In my column this weekend, I write about a proposal by the state's Democratic leaders to provide a new state-created mini Social Security system for private workers. It's the new Democratic talking point -- public pensions aren't a problem. The real problem are stingy private pensions. Never mind that public pensions are bankrupting cities. As I wrote:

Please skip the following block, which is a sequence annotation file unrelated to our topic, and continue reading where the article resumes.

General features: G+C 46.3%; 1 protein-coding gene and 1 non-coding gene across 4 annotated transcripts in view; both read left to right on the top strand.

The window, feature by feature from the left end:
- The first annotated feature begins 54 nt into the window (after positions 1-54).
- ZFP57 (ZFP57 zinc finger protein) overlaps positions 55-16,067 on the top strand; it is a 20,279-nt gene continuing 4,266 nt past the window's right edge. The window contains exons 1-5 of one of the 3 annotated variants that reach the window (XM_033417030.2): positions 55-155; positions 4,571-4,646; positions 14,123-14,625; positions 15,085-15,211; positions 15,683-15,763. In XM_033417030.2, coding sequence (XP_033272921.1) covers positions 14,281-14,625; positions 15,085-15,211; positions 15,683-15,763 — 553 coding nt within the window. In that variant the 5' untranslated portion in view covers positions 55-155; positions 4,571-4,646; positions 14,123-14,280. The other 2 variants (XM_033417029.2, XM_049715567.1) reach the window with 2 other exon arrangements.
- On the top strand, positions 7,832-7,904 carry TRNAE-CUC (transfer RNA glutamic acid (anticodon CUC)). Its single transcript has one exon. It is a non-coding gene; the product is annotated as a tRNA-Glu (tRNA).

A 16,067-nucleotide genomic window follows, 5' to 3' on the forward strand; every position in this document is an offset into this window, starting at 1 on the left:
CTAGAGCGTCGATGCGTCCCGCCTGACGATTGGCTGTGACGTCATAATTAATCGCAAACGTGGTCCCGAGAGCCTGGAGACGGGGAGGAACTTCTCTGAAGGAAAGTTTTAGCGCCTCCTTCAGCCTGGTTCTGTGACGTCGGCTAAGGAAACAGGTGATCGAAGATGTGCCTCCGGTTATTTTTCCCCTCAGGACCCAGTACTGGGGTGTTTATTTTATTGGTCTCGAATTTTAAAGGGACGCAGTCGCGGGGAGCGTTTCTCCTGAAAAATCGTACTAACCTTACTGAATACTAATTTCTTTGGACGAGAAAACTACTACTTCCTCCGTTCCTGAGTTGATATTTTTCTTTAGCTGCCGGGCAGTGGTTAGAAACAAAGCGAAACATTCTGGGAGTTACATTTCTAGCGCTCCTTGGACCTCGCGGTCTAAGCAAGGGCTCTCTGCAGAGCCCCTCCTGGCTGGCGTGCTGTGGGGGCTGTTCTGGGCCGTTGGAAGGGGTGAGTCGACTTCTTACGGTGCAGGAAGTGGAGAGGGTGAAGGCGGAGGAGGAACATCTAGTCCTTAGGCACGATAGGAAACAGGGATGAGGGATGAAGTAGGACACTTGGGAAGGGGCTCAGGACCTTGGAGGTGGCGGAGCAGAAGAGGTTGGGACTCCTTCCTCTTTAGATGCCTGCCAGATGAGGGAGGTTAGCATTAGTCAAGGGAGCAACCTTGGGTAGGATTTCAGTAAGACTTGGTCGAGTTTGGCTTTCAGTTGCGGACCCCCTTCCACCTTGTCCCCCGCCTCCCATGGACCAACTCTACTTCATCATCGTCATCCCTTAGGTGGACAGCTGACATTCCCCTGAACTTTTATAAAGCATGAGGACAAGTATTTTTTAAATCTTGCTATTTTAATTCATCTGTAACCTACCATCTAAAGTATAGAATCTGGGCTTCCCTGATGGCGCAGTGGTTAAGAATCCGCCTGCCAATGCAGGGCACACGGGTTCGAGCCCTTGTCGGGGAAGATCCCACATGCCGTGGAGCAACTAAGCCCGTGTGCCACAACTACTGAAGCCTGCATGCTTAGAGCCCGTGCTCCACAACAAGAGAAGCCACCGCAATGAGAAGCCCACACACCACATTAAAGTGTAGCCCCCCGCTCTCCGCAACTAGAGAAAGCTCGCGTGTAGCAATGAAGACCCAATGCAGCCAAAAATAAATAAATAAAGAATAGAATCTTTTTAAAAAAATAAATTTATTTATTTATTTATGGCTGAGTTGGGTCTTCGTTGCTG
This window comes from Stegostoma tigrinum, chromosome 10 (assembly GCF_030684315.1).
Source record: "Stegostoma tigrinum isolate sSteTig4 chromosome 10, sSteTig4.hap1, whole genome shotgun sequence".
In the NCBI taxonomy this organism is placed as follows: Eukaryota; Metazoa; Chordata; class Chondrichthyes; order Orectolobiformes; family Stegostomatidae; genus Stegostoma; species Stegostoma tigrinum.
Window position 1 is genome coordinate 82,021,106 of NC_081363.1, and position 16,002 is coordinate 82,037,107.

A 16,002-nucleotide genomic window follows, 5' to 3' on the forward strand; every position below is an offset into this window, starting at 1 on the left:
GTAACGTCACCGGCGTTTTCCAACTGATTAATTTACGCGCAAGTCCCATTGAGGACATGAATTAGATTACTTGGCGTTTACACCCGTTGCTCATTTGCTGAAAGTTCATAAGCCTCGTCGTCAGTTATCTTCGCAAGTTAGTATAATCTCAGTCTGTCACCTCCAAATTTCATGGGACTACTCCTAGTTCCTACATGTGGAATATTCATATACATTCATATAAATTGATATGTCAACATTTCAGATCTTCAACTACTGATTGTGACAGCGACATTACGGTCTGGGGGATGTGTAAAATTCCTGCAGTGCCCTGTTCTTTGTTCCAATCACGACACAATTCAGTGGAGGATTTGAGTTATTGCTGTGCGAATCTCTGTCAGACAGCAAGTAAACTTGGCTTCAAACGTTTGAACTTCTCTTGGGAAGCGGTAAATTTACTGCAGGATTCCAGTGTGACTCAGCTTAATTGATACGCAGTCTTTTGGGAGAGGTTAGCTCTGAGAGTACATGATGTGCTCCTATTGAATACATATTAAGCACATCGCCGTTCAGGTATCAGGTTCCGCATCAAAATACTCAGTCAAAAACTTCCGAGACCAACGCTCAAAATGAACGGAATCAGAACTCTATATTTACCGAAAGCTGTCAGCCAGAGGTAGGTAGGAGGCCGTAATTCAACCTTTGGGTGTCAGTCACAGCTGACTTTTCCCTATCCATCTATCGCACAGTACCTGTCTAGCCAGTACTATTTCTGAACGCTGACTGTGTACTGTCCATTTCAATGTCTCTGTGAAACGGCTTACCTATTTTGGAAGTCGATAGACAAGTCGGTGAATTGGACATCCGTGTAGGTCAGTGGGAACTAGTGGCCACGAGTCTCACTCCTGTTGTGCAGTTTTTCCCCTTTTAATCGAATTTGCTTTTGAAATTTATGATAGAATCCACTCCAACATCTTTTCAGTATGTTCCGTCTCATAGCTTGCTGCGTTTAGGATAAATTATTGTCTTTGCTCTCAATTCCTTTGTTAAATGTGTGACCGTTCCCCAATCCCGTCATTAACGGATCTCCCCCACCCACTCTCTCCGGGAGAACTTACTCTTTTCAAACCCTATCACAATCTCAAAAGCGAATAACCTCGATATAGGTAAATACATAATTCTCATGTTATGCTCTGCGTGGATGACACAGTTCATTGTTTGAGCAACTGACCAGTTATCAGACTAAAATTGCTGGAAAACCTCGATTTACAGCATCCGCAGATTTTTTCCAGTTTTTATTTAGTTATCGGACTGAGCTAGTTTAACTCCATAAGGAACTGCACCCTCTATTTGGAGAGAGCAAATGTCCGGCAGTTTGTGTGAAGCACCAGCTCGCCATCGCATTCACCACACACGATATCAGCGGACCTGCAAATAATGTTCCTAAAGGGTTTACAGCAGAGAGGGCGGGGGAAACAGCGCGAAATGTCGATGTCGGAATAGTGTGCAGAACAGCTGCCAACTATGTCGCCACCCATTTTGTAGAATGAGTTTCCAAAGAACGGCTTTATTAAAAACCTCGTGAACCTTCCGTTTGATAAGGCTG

SB1234 isn't a serious bill. It's meant as rhetorical ammunition to bolster this union-backed meme: "The problem isn't that public sector employees earn too much in retirement. The problem is that the private sector pays employees too little." It would be great to provide better retirement income for private-sector workers. But, unlike the public-employee systems, private employers cannot generally foist their debt on taxpayers. The books have to balance.This is a crazy idea but it offers insight into the thinking of the state's dominant party. As an aside, union backers insist that CalPERS' 7.75 percent predicted rate of return is perfectly conservative. If so, then why are the Democrats offering a program based on about half that rate? Why do they use 3.8 percent when they are buying out localities who want to take their money elsewhere? Why do they need taxpayer backing if that's a conservative estimate?